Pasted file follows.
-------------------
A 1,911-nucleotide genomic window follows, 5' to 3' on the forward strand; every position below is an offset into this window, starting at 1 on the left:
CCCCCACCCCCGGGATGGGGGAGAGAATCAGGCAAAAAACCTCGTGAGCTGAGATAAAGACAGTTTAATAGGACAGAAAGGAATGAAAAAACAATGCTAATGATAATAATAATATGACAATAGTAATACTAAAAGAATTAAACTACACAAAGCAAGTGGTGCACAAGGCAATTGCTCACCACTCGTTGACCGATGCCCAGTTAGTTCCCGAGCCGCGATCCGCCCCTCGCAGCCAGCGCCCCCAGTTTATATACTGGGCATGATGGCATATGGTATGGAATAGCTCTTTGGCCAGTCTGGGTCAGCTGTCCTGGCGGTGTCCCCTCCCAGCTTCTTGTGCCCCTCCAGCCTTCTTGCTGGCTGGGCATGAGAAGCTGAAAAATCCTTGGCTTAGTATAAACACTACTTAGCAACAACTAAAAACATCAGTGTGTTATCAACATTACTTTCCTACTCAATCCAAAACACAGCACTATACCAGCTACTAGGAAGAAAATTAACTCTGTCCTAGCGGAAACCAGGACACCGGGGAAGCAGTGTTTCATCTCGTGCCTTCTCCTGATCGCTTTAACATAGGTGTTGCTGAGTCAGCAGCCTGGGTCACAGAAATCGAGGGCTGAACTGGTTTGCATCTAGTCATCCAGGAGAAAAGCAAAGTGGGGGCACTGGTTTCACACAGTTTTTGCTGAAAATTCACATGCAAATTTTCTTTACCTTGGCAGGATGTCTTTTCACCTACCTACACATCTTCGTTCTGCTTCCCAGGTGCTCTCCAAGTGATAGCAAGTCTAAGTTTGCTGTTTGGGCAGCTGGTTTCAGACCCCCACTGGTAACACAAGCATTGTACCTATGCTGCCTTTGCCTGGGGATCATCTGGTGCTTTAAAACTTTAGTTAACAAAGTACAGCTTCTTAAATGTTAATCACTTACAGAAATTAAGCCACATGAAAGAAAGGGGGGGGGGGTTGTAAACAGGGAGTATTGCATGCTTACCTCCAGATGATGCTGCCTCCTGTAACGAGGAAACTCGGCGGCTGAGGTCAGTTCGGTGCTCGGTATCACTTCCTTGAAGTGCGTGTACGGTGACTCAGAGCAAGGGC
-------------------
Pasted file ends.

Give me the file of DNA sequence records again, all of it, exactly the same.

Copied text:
A 1,911-nucleotide genomic window follows, 5' to 3' on the forward strand; every position below is an offset into this window, starting at 1 on the left:
CCCCCACCCCCGGGATGGGGGAGAGAATCAGGCAAAAAACCTCGTGAGCTGAGATAAAGACAGTTTAATAGGACAGAAAGGAATGAAAAAACAATGCTAATGATAATAATAATATGACAATAGTAATACTAAAAGAATTAAACTACACAAAGCAAGTGGTGCACAAGGCAATTGCTCACCACTCGTTGACCGATGCCCAGTTAGTTCCCGAGCCGCGATCCGCCCCTCGCAGCCAGCGCCCCCAGTTTATATACTGGGCATGATGGCATATGGTATGGAATAGCTCTTTGGCCAGTCTGGGTCAGCTGTCCTGGCGGTGTCCCCTCCCAGCTTCTTGTGCCCCTCCAGCCTTCTTGCTGGCTGGGCATGAGAAGCTGAAAAATCCTTGGCTTAGTATAAACACTACTTAGCAACAACTAAAAACATCAGTGTGTTATCAACATTACTTTCCTACTCAATCCAAAACACAGCACTATACCAGCTACTAGGAAGAAAATTAACTCTGTCCTAGCGGAAACCAGGACACCGGGGAAGCAGTGTTTCATCTCGTGCCTTCTCCTGATCGCTTTAACATAGGTGTTGCTGAGTCAGCAGCCTGGGTCACAGAAATCGAGGGCTGAACTGGTTTGCATCTAGTCATCCAGGAGAAAAGCAAAGTGGGGGCACTGGTTTCACACAGTTTTTGCTGAAAATTCACATGCAAATTTTCTTTACCTTGGCAGGATGTCTTTTCACCTACCTACACATCTTCGTTCTGCTTCCCAGGTGCTCTCCAAGTGATAGCAAGTCTAAGTTTGCTGTTTGGGCAGCTGGTTTCAGACCCCCACTGGTAACACAAGCATTGTACCTATGCTGCCTTTGCCTGGGGATCATCTGGTGCTTTAAAACTTTAGTTAACAAAGTACAGCTTCTTAAATGTTAATCACTTACAGAAATTAAGCCACATGAAAGAAAGGGGGGGGGGGTTGTAAACAGGGAGTATTGCATGCTTACCTCCAGATGATGCTGCCTCCTGTAACGAGGAAACTCGGCGGCTGAGGTCAGTTCGGTGCTCGGTATCACTTCCTTGAAGTGCGTGTACGGTGACTCAGAGCAAGGGC